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CME: M-COOL a Legitimate Policy?

by 5m Editor
8 October 2009, at 9:23am

US - This week’s Daily Livestock Reports feel like “All Canada all the time“ but there was more market-impacting news from north of the border yesterday, write Steve Meyer and Len Steiner in their Daily Livestock Report for 7 October.

The Government of Canada launched a formal World Trade Organization (WTO) trade dispute action over the US mandatory country-of-origin labeling (M-COOL) by requesting a formal WTO trade panel. The request is the second step in the WTO dispute settlement policy after two rounds of “consultations“ failed to resolve the dispute.

At issue is the US requirement that many retail food products be labeled as to their origin. The original law was part of the 2002 Farm Bill but the program was delayed several times — primarily due to the efforts of US livestock and meat groups— before finally being enacted after several changes were made via the 2008 Farm Bill.

Canada’s objection deals specifically with the regulations regarding labels on meat products which they claim in a press release to be “...so onerous that they affect the ability of our cattle and hog exporters to compete fairly in the U.S market.“

Secretary of Agriculture Tom Vilsack and US Trade Representative Ron Kirk responded that they “... believe that our implementation of COOL provides information to consumer in a manner consistent with our [WTO] commitments.“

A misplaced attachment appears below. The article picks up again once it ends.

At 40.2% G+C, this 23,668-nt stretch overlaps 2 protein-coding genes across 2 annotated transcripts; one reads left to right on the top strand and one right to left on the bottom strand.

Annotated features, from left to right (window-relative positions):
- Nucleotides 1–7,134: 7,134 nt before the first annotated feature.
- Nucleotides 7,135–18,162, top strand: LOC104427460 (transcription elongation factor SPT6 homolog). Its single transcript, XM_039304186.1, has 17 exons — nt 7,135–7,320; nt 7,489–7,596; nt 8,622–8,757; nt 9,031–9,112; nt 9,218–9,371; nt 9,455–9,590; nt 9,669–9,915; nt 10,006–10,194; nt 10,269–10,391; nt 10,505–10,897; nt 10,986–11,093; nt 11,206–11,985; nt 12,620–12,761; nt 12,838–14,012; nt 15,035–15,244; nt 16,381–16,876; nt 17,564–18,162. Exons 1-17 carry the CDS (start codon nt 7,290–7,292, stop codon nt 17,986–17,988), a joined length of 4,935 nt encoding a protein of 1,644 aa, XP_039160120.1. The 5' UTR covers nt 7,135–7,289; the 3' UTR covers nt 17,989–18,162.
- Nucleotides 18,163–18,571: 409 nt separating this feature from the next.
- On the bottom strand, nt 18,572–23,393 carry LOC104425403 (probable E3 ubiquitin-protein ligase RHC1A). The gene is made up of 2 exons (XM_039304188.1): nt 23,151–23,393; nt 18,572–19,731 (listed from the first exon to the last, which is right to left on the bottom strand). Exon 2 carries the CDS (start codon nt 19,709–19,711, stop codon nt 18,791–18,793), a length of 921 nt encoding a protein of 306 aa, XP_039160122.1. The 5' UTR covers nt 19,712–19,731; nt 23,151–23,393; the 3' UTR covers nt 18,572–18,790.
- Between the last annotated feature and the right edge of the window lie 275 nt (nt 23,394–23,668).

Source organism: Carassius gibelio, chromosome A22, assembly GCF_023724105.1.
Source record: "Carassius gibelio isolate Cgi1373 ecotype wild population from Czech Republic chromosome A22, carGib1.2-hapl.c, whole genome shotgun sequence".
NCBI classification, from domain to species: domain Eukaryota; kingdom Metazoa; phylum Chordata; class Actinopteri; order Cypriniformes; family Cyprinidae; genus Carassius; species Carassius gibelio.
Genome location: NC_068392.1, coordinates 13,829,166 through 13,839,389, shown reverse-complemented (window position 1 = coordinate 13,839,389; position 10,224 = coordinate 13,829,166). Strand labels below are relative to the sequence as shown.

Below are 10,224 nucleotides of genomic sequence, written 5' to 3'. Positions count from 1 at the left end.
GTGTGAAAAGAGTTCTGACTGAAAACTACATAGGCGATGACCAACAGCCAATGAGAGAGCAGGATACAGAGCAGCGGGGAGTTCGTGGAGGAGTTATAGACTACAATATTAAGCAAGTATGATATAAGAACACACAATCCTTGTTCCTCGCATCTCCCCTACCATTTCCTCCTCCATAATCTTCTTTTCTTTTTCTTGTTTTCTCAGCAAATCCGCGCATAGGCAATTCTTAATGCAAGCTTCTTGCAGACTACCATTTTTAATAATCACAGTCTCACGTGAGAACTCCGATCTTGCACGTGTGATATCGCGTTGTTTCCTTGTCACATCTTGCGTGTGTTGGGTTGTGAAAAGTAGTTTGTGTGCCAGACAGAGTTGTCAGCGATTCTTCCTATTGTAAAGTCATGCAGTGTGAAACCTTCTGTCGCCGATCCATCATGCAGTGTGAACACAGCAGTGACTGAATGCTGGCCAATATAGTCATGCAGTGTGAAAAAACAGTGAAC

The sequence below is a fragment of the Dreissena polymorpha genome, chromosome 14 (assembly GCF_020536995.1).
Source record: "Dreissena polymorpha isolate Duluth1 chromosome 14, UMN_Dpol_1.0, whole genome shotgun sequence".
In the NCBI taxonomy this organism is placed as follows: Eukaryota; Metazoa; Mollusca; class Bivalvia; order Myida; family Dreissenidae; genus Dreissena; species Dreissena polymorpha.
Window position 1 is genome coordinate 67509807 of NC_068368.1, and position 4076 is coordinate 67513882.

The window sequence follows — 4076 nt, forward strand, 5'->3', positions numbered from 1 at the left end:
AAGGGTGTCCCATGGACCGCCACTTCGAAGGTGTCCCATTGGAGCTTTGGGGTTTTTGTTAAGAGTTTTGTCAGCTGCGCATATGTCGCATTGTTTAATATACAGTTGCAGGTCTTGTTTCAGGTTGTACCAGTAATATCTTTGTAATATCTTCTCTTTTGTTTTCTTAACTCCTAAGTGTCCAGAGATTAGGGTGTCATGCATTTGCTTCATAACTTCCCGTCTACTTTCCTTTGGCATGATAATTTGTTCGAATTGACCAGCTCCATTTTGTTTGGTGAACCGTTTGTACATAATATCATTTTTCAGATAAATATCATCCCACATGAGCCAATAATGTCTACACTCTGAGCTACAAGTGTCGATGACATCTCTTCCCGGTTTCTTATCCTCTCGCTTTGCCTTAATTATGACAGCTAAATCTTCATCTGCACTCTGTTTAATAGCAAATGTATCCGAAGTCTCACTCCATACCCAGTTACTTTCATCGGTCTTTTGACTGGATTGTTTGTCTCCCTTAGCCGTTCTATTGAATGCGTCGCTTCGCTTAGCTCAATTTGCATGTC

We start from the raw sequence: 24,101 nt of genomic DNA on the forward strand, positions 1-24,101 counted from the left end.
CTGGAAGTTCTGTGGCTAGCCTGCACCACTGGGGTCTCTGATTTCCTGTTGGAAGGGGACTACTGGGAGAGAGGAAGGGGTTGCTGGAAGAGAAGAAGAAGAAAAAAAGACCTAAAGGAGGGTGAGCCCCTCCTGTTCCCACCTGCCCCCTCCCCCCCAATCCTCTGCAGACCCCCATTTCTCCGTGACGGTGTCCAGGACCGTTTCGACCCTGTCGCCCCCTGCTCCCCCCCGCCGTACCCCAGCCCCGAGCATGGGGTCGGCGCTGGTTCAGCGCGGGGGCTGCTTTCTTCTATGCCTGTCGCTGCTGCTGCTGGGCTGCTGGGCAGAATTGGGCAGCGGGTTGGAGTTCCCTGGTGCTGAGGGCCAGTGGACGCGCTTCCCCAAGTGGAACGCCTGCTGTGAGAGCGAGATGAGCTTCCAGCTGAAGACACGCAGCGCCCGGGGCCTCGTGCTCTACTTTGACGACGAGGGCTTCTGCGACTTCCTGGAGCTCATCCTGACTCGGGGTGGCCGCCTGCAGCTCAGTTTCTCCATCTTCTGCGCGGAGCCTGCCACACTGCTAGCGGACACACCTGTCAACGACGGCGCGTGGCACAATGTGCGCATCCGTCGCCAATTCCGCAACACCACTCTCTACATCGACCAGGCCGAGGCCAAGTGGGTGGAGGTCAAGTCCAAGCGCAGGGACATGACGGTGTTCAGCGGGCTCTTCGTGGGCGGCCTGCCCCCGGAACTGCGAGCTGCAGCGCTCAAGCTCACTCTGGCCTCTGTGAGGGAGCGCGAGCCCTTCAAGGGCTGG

An interesting point in the US press release is this: “Countries have agreed since long before the existence of the WTO that country of origin labeling is a legitimate policy. It is common for other countries to require that good be labeled as to their origin.“ That statement is true. But the real issue is in the debate over the US M-COOL law is the definition of “origin.“ The past labeling to which Secretary Vilsack and Trade Rep Kirk refer generally applied to the country of final manufacture or the country of “substantial transformation.“ A television manufactured in Japan using parts from China, Taiwan and Korea was labeled “Product of Japan“ not “Product of Japan, China, Taiwan and Korea.“ The M-COOL law has no such requirement. With the exception of cattle that are sometimes transshipped through Canada on their way to the continental US from Hawaii, if an animal has ever spent time outside of the US, product from that animal must carry the other country’s name on its label, even if most of it’s body weight was added in the US or the final processing is done in the US And that is the issue that the WTO panel must decide: Is this new, broader concept of origin legitimate under world trade rules?

The charts above show that monthly imports of feeder pigs and cattle and slaughter hogs and cattle began trending downward in early 2008 as US feeders and processors began to secure new sources of supply in anticipation of the law’s restrictions and costs commencing on September 30, 2008. The impact has clearly been greatest for Canadian market hogs, the imports of which are over 70 per cent lower so far in 2009. Feeder cattle imports have also reached their lowest levels since BSE-related import restrictions ended in 2005 and feeder pig imports continue to decline, partly due to M-COOL and partly due to the continuing downsizing of Canada’s swine breeding herd.